Criminal Aliens: Expanded Detention, Restricted Relief from Removal

Congress began targeting criminal aliens as a deportation priority in the 1980s, and the 104th Congress furthered this effort in two major laws: the Antiterrorism and Effective Death Penalty Act (AEDPA) ( P.L. 104-132 ) and the Illegal Immigration Reform and Immigrant Responsibility Act (IIRIRA) (Division C of P.L. 104-208 ). Together, these laws require the continued detention of most criminal aliens until their removal from the U.S. These laws also tightly restrict the opportunity for aliens who commit crimes to obtain relief from being sent abroad. Even resident aliens with longstanding community and family ties may face mandatory detention and removal (with little prospect of early reentry) as a consequence of past criminal activity.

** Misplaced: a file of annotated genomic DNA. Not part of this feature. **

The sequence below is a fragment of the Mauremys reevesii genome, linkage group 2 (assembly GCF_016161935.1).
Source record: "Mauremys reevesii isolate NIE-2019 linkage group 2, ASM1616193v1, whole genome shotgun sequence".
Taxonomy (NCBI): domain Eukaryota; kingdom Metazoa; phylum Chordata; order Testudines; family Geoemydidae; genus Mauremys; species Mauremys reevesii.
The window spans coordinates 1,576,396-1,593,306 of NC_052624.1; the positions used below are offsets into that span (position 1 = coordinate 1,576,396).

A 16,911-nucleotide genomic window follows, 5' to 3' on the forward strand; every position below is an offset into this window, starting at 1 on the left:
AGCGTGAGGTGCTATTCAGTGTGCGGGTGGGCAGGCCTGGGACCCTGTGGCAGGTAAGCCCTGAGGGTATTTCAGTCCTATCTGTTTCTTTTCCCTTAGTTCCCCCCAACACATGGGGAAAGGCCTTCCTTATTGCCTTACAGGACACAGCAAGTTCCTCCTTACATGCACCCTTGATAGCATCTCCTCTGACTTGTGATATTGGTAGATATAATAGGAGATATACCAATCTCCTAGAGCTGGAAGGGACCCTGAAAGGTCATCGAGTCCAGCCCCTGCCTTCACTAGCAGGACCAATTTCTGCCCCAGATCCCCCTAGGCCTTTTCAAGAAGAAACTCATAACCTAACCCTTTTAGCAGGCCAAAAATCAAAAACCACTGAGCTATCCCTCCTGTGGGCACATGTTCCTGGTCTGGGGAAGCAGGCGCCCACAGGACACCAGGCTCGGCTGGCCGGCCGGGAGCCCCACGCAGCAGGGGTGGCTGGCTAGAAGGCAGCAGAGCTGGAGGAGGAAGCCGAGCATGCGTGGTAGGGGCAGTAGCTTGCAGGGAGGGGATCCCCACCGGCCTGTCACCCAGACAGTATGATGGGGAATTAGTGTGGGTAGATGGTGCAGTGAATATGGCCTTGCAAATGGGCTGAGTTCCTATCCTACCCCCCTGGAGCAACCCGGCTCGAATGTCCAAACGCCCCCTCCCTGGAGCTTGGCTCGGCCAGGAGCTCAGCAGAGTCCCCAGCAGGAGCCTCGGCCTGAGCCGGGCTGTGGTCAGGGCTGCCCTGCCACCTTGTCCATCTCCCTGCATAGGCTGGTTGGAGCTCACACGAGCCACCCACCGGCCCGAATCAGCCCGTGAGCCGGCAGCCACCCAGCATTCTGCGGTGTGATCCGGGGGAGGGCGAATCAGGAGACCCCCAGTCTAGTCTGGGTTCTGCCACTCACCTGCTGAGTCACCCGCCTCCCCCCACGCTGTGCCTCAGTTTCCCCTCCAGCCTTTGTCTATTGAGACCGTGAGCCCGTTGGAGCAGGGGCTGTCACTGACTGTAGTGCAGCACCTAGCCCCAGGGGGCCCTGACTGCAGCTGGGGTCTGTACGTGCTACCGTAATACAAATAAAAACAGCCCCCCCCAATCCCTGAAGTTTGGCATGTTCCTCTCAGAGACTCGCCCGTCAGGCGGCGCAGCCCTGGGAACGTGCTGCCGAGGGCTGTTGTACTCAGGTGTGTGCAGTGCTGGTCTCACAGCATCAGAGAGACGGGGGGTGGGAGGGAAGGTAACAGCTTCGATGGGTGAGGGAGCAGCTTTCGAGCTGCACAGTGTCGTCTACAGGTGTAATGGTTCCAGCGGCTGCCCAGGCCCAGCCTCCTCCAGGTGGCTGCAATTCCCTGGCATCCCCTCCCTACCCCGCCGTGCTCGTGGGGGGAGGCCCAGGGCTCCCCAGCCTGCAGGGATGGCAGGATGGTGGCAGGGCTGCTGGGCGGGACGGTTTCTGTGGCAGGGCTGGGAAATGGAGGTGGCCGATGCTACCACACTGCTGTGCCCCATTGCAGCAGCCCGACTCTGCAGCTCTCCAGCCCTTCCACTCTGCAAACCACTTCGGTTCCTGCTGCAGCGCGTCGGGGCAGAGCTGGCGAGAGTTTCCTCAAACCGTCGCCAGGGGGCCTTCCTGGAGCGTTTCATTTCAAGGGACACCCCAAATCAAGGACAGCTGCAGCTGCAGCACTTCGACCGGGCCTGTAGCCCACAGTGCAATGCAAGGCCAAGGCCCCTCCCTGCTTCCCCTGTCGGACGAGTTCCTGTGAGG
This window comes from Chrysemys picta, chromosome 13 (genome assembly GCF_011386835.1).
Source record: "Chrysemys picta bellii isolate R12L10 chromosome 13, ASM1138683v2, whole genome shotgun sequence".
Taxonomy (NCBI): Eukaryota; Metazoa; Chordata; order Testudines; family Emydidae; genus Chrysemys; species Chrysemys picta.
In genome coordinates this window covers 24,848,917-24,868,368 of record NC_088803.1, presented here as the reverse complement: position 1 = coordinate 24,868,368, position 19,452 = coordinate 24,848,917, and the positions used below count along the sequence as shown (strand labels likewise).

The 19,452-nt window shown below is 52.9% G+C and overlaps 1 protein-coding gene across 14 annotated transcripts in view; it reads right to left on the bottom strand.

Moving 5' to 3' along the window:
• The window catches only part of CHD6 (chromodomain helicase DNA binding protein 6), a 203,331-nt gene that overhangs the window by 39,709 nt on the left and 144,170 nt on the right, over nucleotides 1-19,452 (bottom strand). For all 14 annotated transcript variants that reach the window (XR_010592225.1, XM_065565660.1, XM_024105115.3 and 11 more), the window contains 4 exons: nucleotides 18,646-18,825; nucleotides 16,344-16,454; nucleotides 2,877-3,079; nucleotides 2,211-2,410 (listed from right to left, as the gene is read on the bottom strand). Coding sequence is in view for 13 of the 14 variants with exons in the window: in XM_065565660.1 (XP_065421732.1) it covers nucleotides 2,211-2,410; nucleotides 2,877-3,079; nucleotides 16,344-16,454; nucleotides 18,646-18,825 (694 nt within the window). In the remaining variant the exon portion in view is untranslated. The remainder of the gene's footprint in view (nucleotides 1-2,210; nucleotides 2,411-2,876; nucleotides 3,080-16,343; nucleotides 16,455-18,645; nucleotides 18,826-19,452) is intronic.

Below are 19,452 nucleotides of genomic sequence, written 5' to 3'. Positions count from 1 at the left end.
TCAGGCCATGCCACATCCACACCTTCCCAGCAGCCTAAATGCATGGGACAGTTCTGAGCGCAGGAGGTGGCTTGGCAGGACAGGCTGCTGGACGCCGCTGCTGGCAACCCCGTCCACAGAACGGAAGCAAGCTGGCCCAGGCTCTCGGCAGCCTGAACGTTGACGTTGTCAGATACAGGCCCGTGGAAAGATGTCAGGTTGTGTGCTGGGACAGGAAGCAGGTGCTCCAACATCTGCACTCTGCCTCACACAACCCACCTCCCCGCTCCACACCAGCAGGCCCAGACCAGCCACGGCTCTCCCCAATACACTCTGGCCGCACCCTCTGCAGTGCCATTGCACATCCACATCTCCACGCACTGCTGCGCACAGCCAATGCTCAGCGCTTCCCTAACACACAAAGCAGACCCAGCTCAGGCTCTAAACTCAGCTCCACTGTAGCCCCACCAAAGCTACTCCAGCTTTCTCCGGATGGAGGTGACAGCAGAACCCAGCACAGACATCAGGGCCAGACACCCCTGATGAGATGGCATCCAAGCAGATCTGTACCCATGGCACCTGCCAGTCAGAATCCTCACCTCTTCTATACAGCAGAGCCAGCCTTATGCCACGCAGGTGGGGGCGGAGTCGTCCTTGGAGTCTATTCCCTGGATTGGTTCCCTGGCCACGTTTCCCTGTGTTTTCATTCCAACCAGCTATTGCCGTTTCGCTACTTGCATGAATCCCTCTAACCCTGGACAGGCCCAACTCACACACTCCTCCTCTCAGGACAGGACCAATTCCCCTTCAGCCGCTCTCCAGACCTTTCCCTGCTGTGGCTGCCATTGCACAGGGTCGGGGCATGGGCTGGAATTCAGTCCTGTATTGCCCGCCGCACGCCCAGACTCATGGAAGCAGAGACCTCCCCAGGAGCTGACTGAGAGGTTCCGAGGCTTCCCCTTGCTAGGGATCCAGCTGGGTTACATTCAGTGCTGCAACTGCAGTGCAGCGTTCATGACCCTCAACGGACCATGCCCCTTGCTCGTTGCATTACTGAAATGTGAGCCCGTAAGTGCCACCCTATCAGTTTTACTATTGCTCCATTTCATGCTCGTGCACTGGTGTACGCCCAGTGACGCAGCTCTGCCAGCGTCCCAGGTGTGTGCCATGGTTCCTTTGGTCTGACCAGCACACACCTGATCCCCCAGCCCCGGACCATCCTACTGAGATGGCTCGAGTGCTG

Order Code 97-415 A Updated March 9, 1999 CRS Report for Congress Received through the CRS Web Criminal Aliens: Expanded Detention, Restricted Relief from Removal (name redacted) Legislative Attorney American Law Division Summary Congress began targeting criminal aliens as a deportation priority in the 1980s, and the 104th Congress furthered this effort in two major laws: the Antiterrorism and Effective Death Penalty Act (AEDPA) (P.L. 104-132) and the Illegal Immigration Reform and Immigrant Responsibility Act (IIRIRA) (Division C of P.L. 104-208). Together, these laws require the continued detention of most criminal aliens until their removal from the U.S. These laws also tightly restrict the opportunity for aliens who commit crimes to obtain relief from being sent abroad. Even resident aliens with longstanding community and family ties may face mandatory detention and removal (with little prospect of early reentry) as a consequence of past criminal activity. Classes of removable criminal aliens. The Immigration and Nationality Act (INA) makes deportable any alien who is convicted of a crime in any of the following overlapping categories: (1) a single crime involving moral turpitude committed within 5 years of entry (10 years in the case of certain former informants), if the crime is punishable by imprisonment of at least 1 year; (2) two or more crimes involving moral turpitude not arising out of a single scheme; (3) aggravated felonies; (4) controlled substances offenses; (5) specified firearms offenses; and (6) miscellaneous national security, selective service, and immigration offenses. There is no statutory list of crimes involving moral turpitude, but aggravated felonies, to which the most severe immigration consequences attach, are listed in the INA. At first limited to murder and trafficking in drugs or firearms, the term aggravated felonies now, after AEDPA and IIRIRA, includes 19 types of federal, state, or foreign offenses. Among these are all thefts or crimes of violence for which the term of imprisonment is at least a year (including any term of imprisonment that is suspended). The present listing of aggravated felonies applies in current enforcement proceedings, even if the crime at issue was not an aggravated felony when committed. Congressional Research Service ˜ The Library of Congress CRS-2 Detention of deportable criminal aliens. Before its amendment by AEDPA and IIRIRA, the INA had required the Immigration and Naturalization Service (INS) to detain aliens convicted of aggravated felonies upon their release from criminal confinement and not release them prior to deportation, but exceptions were made for legal permanent residents (LPRs) who were not poor bail risks or dangers to the community. Except for flight risks and dangers to the community, all aliens convicted of other deportable offenses generally could be released pending completion of deportation proceedings. Now, however, mandatory detention applies to almost all classes of deportable criminal aliens, and the exceptions to mandatory detention are tightly restricted to certain witnesses and informants. (IIRIRA had allowed for a 2-year transition period, during which new mandatory detention rules were eased. This period ended in October 1998.) Relief from removal. The INA provides otherwise removable aliens with various forms of relief. Access to this relief from removal has been narrowed for criminal aliens, primarily through expansion of aggravated felonies. Among the relief that is available under the INA are: (1) cancellation of removal for long-term LPRs (formerly “§ 212(c)” relief); (2) cancellation of removal for non-LPRs based on hardship (formerly “suspension of deportation”); and (3) asylum (including the related, but separate remedy of withholding of removal) for aliens facing persecution. Cancellation of removal for LPRs permits an LPR who has resided here at least 7 years to have an immigration judge balance equities favoring the alien’s continued presence against the seriousness of the alien’s conduct in deciding whether the alien should be removed. However, an LPR convicted at any time of an aggravated felony, as that class has been expanded, is now ineligible for relief (previously, disqualification was limited to aliens who had served at least 5 years for an aggravated felony). Also, IIRIRA stops the time counted toward the 7-year minimum presence requirement when the alien commits any offense that makes the alien inadmissible or removable, and this "time-stop" rule applies retroactively to the commission of pre-IIRIRA offenses. Separately, an alien who is not a LPR is ineligible for cancellation of removal based on hardship to citizen or LPR relatives here if the alien has committed any offense that makes the alien inadmissible or removable (previously, criminal aliens were eligible for relief, albeit under heightened hardship and presence standards). The expansion of aggravated felonies also narrows eligibility for a discretionary grant of asylum. Additionally, the Attorney General may designate other disqualifying crimes. To a somewhat lesser extent, the expansion of aggravated felonies affects eligibility for withholding of removal, a mandatory remedy for otherwise qualified aliens who can show that they would be persecuted on removal. Only those aliens who have been sentenced for an aggravated felony (or felonies) to an aggregate term of at least 5 years imprisonment are barred, though, as with asylum, the Attorney General may designate additional disqualifying crimes. Bar to subsequent admission and adjustment. A removed alien who has been convicted of an aggravated felony is permanently inadmissible unless permission is given by the Attorney General. Separately, a waiver of the criminal grounds of inadmissibility is unavailable to an alien who commits an aggravated felony after having been previously admitted as an LPR. EveryCRSReport.com The Congressional Research Service (CRS) is a federal legislative branch agency, housed inside the Library of Congress, charged with providing the United States Congress non-partisan advice on issues that may come before Congress. EveryCRSReport.com republishes CRS reports that are available to all Congressional staff. The reports are not classified, and Members of Congress routinely make individual reports available to the public. Prior to our republication, we redacted names, phone numbers and email addresses of analysts who produced the reports. We also added this page to the report. We have not intentionally made any other changes to any report published on EveryCRSReport.com. CRS reports, as a work of the United States government, are not subject to copyright protection in the United States. Any CRS report may be reproduced and distributed in its entirety without permission from CRS. However, as a CRS report may include copyrighted images or material from a third party, you may need to obtain permission of the copyright holder if you wish to copy or otherwise use copyrighted material. Information in a CRS report should not be relied upon for purposes other than public understanding of information that has been provided by CRS to members of Congress in connection with CRS' institutional role. EveryCRSReport.com is not a government website and is not affiliated with CRS. We do not claim copyright on any CRS report we have republished.